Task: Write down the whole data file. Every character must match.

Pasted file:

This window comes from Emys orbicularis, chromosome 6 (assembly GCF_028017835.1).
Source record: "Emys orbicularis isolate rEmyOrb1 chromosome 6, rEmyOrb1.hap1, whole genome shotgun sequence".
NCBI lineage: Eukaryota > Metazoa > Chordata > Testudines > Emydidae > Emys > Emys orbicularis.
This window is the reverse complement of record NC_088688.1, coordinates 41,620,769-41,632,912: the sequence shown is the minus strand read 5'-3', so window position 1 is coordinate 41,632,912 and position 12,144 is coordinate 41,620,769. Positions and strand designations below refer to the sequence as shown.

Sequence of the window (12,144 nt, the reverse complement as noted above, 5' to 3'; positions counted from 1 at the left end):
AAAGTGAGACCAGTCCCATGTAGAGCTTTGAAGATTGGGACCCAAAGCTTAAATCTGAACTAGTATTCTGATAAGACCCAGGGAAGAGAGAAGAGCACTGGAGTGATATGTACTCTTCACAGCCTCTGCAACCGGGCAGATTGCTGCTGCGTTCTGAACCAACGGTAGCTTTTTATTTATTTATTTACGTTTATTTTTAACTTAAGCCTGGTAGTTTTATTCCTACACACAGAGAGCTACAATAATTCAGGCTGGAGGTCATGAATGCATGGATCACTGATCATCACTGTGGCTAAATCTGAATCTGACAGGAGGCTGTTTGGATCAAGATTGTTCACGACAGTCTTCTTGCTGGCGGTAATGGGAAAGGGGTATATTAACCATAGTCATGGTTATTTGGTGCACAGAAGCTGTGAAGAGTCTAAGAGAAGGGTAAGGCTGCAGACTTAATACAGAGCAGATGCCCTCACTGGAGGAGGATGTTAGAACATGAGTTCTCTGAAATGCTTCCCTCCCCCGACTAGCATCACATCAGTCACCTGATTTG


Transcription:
This window comes from Emys orbicularis, chromosome 6 (assembly GCF_028017835.1).
Source record: "Emys orbicularis isolate rEmyOrb1 chromosome 6, rEmyOrb1.hap1, whole genome shotgun sequence".
NCBI lineage: Eukaryota > Metazoa > Chordata > Testudines > Emydidae > Emys > Emys orbicularis.
This window is the reverse complement of record NC_088688.1, coordinates 41,620,769-41,632,912: the sequence shown is the minus strand read 5'-3', so window position 1 is coordinate 41,632,912 and position 12,144 is coordinate 41,620,769. Positions and strand designations below refer to the sequence as shown.

Sequence of the window (12,144 nt, the reverse complement as noted above, 5' to 3'; positions counted from 1 at the left end):
AAAGTGAGACCAGTCCCATGTAGAGCTTTGAAGATTGGGACCCAAAGCTTAAATCTGAACTAGTATTCTGATAAGACCCAGGGAAGAGAGAAGAGCACTGGAGTGATATGTACTCTTCACAGCCTCTGCAACCGGGCAGATTGCTGCTGCGTTCTGAACCAACGGTAGCTTTTTATTTATTTATTTACGTTTATTTTTAACTTAAGCCTGGTAGTTTTATTCCTACACACAGAGAGCTACAATAATTCAGGCTGGAGGTCATGAATGCATGGATCACTGATCATCACTGTGGCTAAATCTGAATCTGACAGGAGGCTGTTTGGATCAAGATTGTTCACGACAGTCTTCTTGCTGGCGGTAATGGGAAAGGGGTATATTAACCATAGTCATGGTTATTTGGTGCACAGAAGCTGTGAAGAGTCTAAGAGAAGGGTAAGGCTGCAGACTTAATACAGAGCAGATGCCCTCACTGGAGGAGGATGTTAGAACATGAGTTCTCTGAAATGCTTCCCTCCCCCGACTAGCATCACATCAGTCACCTGATTTG